The Riddle of Robert McNamara

About seven years ago, I considered writing a biography of Robert McNamara. I was intrigued by his willingness to examine his own mistakes on Vietnam, and I was drawn to the tragedy of a brilliant and fundamentally decent man accused of becoming a war criminal. I wanted to see how he defended himself while wrestling with his conscience.

I called McNamara, whom I knew slightly and who had spoken to me about an earlier biography I wrote on Robert Kennedy. He graciously received me in his Washington office. He had lost some of the physical stature that we remember from those pictures of the "Best and the Brightest"—McNamara with his slicked-back hair, glaring through clear plastic rim glasses. But he did not seem to have lost any of his confidence.

I did not really ask any questions. Rather, he held forth. He began by telling me that he had been unfairly and too narrowly criticized as a numbers man, a quantifier who had erred because he believed that the answer could be found if you just had the right equations. This was indeed the reputation of the so-called Whiz Kids, the brainy number crunchers McNamara had worked with at Ford Motor Co. whom he brought onto the staff of the Pentagon when John F. Kennedy appointed him secretary of defense in 1961. And to a degree, it was the image that made McNamara seem like a problem-solver for the New Frontier—all those bright young men with rational answers. But McNamara had long since lost his air of cold-eyed stoicism. He was well known in Washington as someone who wept easily. When he left the Pentagon in 1968, he was so emotional that he could not go on with his farewell remarks.

I knew the two sides of McNamara—I had seen him dominate a room with driving logic at lunches with my employer, the late Katharine Graham, proprietor of The Washington Post and McNamara's close friend. I had also see him choke up at a book party for his memoir on Vietnam, In Retrospect. But at my meeting with McNamara to discuss the possible biography, he was insistent that he be portrayed as someone who could look past the facts and numbers and base his judgments on feelings and intuitions.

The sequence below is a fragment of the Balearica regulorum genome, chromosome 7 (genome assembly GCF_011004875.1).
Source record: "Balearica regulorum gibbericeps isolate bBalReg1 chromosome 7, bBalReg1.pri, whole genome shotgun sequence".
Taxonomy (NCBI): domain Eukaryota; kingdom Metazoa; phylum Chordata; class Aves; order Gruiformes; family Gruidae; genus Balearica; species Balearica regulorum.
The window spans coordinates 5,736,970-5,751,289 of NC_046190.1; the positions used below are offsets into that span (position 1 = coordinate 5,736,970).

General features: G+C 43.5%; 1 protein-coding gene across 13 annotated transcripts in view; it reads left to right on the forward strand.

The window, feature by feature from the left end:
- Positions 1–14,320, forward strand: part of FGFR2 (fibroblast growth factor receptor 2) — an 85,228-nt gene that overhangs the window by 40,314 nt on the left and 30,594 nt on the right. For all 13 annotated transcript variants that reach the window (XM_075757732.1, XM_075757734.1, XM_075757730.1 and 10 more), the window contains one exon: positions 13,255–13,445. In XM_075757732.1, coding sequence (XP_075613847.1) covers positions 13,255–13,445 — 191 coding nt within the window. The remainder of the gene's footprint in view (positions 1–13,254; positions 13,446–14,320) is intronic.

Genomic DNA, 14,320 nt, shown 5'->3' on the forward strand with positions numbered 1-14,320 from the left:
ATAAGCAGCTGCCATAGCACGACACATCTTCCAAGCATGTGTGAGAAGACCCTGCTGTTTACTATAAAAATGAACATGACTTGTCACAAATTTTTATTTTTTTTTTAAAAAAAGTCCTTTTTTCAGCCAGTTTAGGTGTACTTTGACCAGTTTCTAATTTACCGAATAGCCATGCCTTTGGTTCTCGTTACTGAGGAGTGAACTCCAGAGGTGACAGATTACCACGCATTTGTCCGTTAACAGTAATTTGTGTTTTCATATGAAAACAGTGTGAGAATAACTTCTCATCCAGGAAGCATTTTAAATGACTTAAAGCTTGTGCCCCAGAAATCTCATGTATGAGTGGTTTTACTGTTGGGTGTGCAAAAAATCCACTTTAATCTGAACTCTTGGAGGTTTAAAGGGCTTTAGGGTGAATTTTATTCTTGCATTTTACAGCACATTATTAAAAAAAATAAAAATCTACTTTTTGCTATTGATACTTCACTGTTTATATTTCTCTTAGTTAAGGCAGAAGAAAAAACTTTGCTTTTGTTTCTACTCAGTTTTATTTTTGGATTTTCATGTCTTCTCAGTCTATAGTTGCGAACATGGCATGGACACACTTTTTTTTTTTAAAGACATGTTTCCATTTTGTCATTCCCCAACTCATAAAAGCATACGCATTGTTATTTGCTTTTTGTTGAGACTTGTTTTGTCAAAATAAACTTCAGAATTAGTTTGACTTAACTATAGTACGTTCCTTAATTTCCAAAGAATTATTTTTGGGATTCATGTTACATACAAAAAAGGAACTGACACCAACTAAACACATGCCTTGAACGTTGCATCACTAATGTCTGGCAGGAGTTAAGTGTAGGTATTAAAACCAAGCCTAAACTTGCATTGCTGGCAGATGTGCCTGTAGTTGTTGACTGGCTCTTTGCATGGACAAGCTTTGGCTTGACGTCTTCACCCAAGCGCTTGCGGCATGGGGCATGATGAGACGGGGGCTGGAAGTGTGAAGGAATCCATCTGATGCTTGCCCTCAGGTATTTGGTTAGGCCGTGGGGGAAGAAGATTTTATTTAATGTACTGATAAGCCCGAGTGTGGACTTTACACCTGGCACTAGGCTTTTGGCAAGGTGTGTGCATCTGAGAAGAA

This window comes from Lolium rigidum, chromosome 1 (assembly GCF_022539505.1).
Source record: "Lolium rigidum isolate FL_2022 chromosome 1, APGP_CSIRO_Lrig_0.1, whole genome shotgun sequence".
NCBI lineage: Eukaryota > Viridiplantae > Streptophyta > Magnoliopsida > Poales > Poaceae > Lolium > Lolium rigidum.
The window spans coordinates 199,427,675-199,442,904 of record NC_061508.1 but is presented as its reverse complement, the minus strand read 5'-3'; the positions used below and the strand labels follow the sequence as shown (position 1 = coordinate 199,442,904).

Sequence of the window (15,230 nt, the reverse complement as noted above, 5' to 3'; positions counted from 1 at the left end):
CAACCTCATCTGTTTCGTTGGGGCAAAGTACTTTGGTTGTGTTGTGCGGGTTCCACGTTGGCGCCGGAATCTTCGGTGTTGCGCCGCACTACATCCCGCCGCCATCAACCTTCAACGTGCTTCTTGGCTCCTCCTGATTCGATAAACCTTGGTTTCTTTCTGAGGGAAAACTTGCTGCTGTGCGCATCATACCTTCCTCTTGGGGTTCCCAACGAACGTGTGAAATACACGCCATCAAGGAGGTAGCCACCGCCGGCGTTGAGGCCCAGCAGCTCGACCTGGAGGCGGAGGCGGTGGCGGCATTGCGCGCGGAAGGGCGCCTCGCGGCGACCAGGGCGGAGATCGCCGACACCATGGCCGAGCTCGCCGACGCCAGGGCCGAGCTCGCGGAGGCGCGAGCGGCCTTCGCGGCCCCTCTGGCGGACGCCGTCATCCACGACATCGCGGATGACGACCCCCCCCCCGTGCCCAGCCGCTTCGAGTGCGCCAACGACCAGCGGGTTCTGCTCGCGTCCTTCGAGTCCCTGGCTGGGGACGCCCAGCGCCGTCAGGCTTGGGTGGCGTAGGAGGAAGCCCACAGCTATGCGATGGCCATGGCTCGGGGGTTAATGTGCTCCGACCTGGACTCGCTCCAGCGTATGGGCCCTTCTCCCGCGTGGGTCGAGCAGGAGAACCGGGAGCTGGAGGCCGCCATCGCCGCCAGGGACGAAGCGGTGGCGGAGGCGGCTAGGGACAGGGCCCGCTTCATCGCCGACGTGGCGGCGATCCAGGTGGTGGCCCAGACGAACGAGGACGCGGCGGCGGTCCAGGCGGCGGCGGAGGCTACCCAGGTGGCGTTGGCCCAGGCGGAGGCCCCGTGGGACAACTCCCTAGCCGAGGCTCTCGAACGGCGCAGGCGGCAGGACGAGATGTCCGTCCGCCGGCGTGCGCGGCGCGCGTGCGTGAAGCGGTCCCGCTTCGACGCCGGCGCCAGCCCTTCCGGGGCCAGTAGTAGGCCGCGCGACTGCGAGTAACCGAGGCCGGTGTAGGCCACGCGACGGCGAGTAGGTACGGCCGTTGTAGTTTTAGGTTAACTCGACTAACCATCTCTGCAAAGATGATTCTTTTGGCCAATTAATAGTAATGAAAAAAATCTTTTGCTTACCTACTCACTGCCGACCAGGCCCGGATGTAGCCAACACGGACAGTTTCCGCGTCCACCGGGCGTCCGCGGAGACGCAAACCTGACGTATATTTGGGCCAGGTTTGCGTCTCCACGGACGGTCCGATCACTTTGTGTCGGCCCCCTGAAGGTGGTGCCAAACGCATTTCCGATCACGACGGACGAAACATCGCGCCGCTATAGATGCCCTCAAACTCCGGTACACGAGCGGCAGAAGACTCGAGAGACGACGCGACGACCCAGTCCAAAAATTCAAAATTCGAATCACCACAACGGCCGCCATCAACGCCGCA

OK, I said, I get it. But then an odd thing happened. He launched into a long monologue about his role, as an executive at Ford in the 1950s, pushing for seat belts. His insistence on safety, he asserted, had saved thousands of lives. It slowly dawned on me that he was still doing the math in his head—the balance sheet of his life. Yes, perhaps his judgments in Vietnam, his early push to escalate the war, had resulted in the loss of thousands of lives, but his earlier actions at Ford had, in the long run, saved more lives.

I went back two more times to see McNamara, but eventually I dropped the book idea. In part, I could see that Errol Morris's brilliant documentary The Fog of War, which came out at about that time, captured McNamara's complex personality as well as I could hope to. But I could also see that I would never really get behind McNamara's defenses. It's true, he was much more than a number cruncher. He was a sentimental, emotional man, tortured in some ways. But more than anything, he was a man who wanted to, neeeded to, be in control. And he could not be that man—no one can.

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